Parenthetical or In-Text Citations
Research papers use parenthetical citations in the text of the paper to document sources for every borrowed piece of information. To document or cite the source of ideas used in your paper (a quotation, paraphrase, fact, statistic, graph, picture, etc.), simply enclose in parentheses the author's last name or shortened title of your source when no author is given and place it after the end of the borrowed material. It will look like this: (Bauman 313). The reader will turn to your list of sources (bibliography) to find out more about the source you are using. If you have used the author's name to introduce the quotation or paraphrase as in “Professor Bauman states . . . ,” include only the page number in parentheses, like this: (313).
The format of the parenthetical citation will vary depending on the style of documentation you are using in your paper. The documentation style explained above, (Bauman 313), is the MLA style, used in this guide. Another one, the APA style, will have a comma, a year and a "p." before the page number in addition to the author's name and page number, like this: (Bauman, 1998, p. 313). The CSE and many others have their own ways of citing. Refer to examples in this guide for the documentation style that your professor specifies.
For electronic sources, use the established citation formats of the MLA, APA, or other documentation styles. For source list entries, give the complete information about each source: the author's name, title, date, and URL. Remember you are including both in-text citation and source entry at the end of the paper to credit your source and to provide interested readers the information they will need to find the source themselves. With electronic sources especially, it is better to give too much information than not enough.
List of Sources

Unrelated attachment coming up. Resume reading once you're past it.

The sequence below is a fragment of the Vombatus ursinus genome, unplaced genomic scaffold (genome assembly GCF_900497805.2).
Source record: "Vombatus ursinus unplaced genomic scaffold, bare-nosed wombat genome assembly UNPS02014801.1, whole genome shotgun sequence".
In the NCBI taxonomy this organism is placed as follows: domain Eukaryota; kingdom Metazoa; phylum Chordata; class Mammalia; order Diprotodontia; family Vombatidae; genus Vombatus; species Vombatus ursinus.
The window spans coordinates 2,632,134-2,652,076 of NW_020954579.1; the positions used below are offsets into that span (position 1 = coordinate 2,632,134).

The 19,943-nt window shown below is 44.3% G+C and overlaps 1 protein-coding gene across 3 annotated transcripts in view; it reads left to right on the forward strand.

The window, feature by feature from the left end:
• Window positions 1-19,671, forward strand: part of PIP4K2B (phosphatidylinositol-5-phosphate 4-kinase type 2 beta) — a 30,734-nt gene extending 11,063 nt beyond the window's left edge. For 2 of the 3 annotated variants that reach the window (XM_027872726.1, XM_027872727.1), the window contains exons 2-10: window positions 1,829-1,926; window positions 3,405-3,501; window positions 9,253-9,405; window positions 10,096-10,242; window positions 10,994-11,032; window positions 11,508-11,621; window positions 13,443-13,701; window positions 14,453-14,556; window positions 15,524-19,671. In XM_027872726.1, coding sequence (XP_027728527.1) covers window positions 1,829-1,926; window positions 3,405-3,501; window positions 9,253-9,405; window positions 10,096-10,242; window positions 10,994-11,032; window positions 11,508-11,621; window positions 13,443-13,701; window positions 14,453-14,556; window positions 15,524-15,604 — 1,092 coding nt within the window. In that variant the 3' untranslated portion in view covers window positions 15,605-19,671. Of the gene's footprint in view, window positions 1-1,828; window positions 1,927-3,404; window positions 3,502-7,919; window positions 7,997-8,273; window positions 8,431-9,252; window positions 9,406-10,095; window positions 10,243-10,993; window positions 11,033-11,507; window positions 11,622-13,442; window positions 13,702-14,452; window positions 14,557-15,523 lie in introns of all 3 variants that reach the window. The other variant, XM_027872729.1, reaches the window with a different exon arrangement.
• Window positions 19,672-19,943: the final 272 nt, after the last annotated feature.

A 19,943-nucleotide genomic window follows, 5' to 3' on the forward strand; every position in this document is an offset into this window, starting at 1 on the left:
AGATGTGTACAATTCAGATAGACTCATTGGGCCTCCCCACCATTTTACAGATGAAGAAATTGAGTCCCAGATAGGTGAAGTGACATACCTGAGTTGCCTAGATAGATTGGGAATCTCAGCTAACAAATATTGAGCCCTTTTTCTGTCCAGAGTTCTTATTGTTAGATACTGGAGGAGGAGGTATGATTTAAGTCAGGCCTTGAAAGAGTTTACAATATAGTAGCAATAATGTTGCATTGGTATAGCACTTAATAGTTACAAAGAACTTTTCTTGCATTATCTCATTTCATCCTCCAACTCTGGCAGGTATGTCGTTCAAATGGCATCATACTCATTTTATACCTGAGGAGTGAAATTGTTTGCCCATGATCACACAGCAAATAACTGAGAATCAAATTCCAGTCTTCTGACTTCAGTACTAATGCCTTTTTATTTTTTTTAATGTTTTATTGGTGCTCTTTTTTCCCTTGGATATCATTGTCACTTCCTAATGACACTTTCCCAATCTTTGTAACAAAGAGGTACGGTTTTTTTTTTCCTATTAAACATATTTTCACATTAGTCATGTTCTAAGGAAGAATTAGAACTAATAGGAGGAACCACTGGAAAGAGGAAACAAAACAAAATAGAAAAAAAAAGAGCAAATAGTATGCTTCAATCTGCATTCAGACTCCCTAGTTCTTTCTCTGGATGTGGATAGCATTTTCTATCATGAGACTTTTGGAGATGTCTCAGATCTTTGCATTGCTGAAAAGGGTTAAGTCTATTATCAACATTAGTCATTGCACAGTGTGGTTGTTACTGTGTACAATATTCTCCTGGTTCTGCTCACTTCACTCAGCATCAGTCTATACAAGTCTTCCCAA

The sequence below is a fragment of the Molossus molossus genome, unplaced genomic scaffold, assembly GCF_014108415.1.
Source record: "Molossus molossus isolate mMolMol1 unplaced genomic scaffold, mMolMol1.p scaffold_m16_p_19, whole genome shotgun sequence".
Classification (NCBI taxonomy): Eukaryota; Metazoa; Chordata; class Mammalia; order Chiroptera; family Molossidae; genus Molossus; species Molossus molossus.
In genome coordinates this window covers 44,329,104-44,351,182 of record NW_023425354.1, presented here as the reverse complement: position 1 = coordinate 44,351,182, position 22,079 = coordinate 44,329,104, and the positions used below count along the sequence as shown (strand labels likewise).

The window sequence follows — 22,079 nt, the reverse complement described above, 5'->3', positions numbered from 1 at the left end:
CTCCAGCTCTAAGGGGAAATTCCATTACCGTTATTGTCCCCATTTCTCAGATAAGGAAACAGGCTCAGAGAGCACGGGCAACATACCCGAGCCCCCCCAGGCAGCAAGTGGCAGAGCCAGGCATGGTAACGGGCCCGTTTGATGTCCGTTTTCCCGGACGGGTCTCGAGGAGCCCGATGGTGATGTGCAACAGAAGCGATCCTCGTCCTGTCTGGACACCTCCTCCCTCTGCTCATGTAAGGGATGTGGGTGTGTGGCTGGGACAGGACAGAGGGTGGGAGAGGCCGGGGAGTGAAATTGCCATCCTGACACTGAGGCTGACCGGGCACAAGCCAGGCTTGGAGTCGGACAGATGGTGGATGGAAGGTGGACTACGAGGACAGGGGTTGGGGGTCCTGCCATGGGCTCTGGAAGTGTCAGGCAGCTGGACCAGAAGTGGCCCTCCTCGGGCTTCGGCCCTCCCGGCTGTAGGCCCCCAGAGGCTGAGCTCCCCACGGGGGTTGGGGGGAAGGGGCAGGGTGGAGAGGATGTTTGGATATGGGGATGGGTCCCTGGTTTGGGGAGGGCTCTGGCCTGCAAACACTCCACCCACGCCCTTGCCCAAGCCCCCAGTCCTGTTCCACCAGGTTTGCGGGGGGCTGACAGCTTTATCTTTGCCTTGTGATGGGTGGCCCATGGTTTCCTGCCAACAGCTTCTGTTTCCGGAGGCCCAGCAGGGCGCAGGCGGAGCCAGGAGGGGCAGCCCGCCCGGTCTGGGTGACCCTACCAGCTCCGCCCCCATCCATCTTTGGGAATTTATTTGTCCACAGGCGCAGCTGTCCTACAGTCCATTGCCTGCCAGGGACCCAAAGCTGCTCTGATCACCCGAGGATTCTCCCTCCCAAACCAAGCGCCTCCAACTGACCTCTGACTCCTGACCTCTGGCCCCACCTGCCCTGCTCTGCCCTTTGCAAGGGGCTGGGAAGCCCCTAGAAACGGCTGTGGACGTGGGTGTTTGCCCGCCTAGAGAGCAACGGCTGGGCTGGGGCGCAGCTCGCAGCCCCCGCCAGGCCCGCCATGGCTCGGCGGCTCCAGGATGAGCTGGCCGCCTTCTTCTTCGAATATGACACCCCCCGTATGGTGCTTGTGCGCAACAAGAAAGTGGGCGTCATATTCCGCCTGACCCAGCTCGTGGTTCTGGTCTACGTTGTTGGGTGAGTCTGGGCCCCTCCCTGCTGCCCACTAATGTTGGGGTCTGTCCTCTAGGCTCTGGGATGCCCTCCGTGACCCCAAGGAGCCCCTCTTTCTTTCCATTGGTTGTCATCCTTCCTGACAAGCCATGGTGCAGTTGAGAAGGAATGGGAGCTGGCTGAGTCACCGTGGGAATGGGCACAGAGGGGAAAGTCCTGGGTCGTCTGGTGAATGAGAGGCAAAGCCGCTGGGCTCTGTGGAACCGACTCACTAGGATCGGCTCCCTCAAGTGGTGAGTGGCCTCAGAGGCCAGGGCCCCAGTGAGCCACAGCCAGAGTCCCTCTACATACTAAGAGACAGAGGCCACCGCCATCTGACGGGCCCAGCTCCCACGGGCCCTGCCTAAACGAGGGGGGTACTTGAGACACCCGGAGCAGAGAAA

The last page of a research paper lists sources used for the paper. Traditionally, this has been called a “bibliography,” and it still is by many people.
However, because the word “bibliography” literally means a description of books (from the Latin), and many of the sources available these days are electronic, non-book sources, style manuals recommend not using "bibliography" except when you are putting together a list of inclusive sources on a topic (i.e., all the sources you can find or all that you recommend on a topic).
For heading a last page list of sources used just for your paper, the modern terms include Works Cited or Works Referred To (preferred for humanities papers) or References or References List (preferred for social science and science papers).
You may also see and use other appropriate headings, like Works Consulted or References Consulted (all the sources you looked at to compile the paper), Annotated List of Works (when you provide a note about the content of each work in your list). For long and complex papers (senior or graduate level), the sources may be divided into categories: for example, Books, Magazine and Journal Articles, Internet, Surveys, Interviews . And, human creativity being what it is, probably you will see even more than these.
Checklist for Documenting a Paper
Comparison of a Quotation and a Paraphrase using APA style
Example of a Quotation :
Initially the Internet was created as a means for research scientists to communicate and share information. This use has expanded so that today people in many professions use the Internet. Professor Becker of the University of California at Irvine conducted a survey: "Among other things, Becker found that 68 percent of teachers surveyed said they use the Internet at least occasionally to get information for use in their lessons and 39 percent use e-mail to communicate with teachers in other schools" (Mendels, 1999, ¶ 8).
Analysis of Example:
Example of a Paraphrase:
Initially the Internet was created as a means for research scientists to communicate and share information. This use has expanded so that today people in many professions use the Internet. One source reports that over 60% of teachers use the Internet for instructional purposes and nearly 40% use e-mail to communicate with colleagues around the world (Mendels, 1999).
Analysis of Example:
Mendels, P. (1999, May 26). Non-Traditional Teachers More Likely to Use the Net. The New York Times. Retrieved June 9, 1999, from http://www.nytimes.com
When USING VISUALS (figures, graphs, charts, illustrations, music scoring, etc.):
Example of an illustration, using MLA style:
(Fact Book 18)
MCC Guide to Writing Research Papers.
Developed by: M. DiSano, A. Penwarden, S. Callan.
Revised version August 2006. Copyright Monroe Community College.